Stocks up following jump in home prices

Stocks rebounded on Wall Street Tuesday after a rise in US home prices and signs of economic recovery in Europe. Strong earnings reports also benefited stocks.

By , AP Business Writers

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    Trader Eric Schumacher works on the floor of the New York Stock Exchange Tuesday. Stocks moved higher on Wall Street following a spike in home prices and strong earnings reports from US companies.
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 The stock market bounced back Tuesday following a surge in U.S. home prices and signs of recovery in Europe's economy. Strong earnings reports also helped power the gains.

The Dow Jones industrial average ended the day 99.22 points, or 0.7 percent, higher at 13,979.30, erasing a large part of its loss from Monday. The index traded above 14,000 during the day before falling back in the last hour.

The Standard & Poor's 500 gained 15.59 points, or 1 percent, to 1,511.29. The Nasdaq composite was up 40.41 points, or 1.3 percent, to 3,171.58.

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The rise follows two days of whiplash. On Monday, the Dow dropped 129 points, its worst sell-off of the year so far, as fears about Europe's finances resurfaced. That drop came after the index gained 149 points Friday, closing above 14,000 for the first time since 2007.

After strong gains for stocks this year, investors are wondering whether they should sell now, or wait and see if the rally still has legs, said Brad Reynolds, chief investment officer at LJPR, Inc.

"The market is extremely skittish right now, that's why we're seeing such big moves," said Reynolds.

Tuesday's advance was driven by new data showing that U.S. home prices rose in December at the fastest pace in more than six years. CoreLogic, a real estate data provider, reported that home prices rose 8.3 percent. In Europe, a measure of manufacturing and service businesses rose to a 10-month high January.

Estee Lauder rose $3.66, or 6 percent, to $64.71 after reporting earnings that beat analysts' expectations. Profits surged 13 percent at the beauty products company as sales in the U.S. and emerging markets rose. Computer Sciences Corp., an information technology services company, was the biggest gainer in the S&P 500. CSC rose $3.84, or 9.2 percent, to $45.75 after the company said it was raising its earnings outlook for the year because its cost-cutting efforts were yielding better results than it had expected.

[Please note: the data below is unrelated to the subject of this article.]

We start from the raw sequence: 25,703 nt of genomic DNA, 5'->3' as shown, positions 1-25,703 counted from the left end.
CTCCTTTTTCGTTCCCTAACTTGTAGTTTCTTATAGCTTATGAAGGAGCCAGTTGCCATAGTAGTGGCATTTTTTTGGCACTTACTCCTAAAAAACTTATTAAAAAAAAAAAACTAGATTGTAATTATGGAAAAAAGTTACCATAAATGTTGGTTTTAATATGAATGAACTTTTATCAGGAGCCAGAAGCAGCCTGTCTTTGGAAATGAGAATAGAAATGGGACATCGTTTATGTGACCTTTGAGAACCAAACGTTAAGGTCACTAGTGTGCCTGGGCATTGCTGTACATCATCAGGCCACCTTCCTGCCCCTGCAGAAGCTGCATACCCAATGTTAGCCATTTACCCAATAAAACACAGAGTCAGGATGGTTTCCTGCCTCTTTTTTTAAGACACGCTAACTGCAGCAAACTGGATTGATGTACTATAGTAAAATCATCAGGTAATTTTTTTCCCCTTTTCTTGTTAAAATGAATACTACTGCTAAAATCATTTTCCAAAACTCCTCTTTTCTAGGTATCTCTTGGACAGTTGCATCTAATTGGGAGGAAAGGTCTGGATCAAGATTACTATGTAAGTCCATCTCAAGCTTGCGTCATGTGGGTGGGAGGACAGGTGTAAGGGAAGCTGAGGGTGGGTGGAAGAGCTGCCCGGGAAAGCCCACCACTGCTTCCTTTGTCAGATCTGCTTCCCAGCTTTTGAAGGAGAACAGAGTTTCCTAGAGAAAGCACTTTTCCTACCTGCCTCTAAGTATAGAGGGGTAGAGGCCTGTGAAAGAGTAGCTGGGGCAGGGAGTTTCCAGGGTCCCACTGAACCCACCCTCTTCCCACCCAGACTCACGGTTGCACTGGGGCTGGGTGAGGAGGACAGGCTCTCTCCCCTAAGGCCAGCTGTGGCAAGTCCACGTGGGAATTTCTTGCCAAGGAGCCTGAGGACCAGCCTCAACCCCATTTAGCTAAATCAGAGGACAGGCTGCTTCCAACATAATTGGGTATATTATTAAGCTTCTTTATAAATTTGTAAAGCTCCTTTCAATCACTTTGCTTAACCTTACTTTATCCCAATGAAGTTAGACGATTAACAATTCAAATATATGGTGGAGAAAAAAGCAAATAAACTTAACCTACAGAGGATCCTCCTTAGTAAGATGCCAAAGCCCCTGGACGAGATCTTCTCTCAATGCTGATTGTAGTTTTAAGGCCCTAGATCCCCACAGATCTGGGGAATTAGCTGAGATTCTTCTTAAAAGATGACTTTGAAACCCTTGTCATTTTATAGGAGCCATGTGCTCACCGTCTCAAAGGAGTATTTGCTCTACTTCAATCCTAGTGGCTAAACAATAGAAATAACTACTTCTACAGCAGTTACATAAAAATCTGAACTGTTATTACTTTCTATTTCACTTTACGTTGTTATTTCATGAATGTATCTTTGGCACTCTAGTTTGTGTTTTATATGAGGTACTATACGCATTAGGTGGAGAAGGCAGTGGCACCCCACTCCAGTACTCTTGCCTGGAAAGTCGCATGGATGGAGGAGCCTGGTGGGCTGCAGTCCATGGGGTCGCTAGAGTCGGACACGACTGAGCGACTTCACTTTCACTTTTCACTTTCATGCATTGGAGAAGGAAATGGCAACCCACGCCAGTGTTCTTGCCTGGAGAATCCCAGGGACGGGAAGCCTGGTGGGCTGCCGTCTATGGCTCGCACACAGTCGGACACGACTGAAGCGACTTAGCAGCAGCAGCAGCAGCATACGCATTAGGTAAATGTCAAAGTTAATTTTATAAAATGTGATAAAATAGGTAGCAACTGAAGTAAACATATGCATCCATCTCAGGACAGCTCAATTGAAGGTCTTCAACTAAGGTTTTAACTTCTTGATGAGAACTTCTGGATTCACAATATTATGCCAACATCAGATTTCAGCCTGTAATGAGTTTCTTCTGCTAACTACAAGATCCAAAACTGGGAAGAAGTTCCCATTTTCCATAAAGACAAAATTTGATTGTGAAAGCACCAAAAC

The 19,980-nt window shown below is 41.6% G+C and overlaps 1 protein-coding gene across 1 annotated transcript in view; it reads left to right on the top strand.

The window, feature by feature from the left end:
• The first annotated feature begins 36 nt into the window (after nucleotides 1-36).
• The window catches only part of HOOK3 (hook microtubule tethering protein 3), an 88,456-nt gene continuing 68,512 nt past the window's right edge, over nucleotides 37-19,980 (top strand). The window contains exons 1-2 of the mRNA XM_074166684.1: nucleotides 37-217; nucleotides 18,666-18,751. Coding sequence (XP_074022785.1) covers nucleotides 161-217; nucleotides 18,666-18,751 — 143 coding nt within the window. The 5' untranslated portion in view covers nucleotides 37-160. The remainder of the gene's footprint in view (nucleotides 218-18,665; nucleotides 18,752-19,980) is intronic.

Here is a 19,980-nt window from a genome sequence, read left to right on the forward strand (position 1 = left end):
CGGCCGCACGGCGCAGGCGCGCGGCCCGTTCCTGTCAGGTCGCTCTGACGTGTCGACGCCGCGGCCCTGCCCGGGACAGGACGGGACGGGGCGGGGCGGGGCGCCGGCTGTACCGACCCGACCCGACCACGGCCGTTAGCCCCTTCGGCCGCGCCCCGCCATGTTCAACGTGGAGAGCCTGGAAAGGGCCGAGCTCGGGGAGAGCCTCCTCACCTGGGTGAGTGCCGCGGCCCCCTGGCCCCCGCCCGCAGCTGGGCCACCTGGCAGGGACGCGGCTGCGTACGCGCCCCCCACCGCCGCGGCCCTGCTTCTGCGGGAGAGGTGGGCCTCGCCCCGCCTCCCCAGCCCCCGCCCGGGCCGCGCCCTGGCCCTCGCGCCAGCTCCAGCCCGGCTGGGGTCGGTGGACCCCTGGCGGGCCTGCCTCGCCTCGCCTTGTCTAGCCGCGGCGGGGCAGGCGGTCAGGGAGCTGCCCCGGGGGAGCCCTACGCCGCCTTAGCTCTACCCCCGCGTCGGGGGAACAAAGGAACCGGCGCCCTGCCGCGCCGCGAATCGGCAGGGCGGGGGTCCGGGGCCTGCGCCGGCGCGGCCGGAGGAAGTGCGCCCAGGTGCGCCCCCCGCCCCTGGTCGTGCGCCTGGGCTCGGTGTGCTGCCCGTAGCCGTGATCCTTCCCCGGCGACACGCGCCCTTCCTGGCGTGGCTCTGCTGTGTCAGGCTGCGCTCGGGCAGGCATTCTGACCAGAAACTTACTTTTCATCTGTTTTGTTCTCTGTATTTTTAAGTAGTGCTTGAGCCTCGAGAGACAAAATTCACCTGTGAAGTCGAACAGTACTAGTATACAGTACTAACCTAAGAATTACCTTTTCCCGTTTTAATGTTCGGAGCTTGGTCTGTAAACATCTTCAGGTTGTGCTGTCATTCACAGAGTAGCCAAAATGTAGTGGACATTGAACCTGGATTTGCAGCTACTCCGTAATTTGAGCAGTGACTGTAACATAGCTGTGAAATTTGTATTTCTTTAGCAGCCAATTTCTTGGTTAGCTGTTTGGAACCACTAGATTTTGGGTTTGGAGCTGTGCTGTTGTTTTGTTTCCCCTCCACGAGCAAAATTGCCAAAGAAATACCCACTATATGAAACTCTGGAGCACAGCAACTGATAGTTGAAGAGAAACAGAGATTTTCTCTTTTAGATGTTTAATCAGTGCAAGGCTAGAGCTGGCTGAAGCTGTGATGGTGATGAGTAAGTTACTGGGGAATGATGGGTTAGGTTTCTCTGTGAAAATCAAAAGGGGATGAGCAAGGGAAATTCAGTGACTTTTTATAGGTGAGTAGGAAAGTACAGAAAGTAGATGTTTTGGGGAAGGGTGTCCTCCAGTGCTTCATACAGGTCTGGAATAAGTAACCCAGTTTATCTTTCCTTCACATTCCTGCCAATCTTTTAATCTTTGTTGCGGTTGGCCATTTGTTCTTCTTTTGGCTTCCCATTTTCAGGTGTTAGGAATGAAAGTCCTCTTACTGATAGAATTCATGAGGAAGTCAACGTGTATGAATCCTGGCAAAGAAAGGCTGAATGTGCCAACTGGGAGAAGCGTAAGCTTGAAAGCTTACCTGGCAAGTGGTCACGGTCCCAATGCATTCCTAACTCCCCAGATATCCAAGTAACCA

Stocks have gotten off to a strong start this year. The Dow advanced 5.8 percent in January, its best start to the year since 1994, according to data compiled to S&P Dow Jones indices. The S&P 500 rose 5 percent last month.

Lance Roberts, chief economist at Streettalk Advisors in Houston, Texas, said that's related more to the Federal Reserve's commitment to keep money cheap than to companies' performance. If earnings are beating estimates, he said, it's largely because expectations were so low.

"If you lower the hurdles enough, companies can get over them," Roberts said.

The fact that individual investors are starting to return to stocks, as they have in recent weeks, is another sign that the market is due for a correction, Roberts and other analysts have said.

McGraw-Hill Cos., parent of the Standard & Poor's ratings agency, fell $5.38, or 10.7 percent, to $44.92, after the federal government sued S&P. The government said that S&P knowingly misled investors about the quality of the mortgage-backed securities it was rating in the run-up to the financial crisis that caused the Great Recession. The stock dropped 14 percent on Monday after early reports about the lawsuit leaked out.

The yield on the 10-year Treasury note, which moves inversely to its price, climbed four basis points to 2 percent.

Other stocks making big moves;

— Cereal maker Kellogg gained 40 cents, or 0.7 percent, to $58.50, after reporting fourth-quarter results. It booked a loss because of a pension-related charge, but underlying earnings rose, helped partly by the company's recent purchase of Pringles chips.

— Dell, the struggling computer giant, rose 15 cents, or 1.1 percent, to $13.47 after the company announced a $24.4 billion buyout deal led by founder Michael Dell that will take the company private at $13.65 a share.

Yum Brands, parent of KFC, Pizza Hut and Taco Bell, fell $1.86, or 2.9 percent, to $62.08 after the company warned late Monday that 2013 profits could decline as it continues to reel from a controversy over its chicken suppliers in China.

— Archer Daniel Midland, a company that makes food ingredients and animal feed, gained 94 cents, or 3.3 percent, to $29.38 after its earnings jumped in the last quarter following a restructuring.

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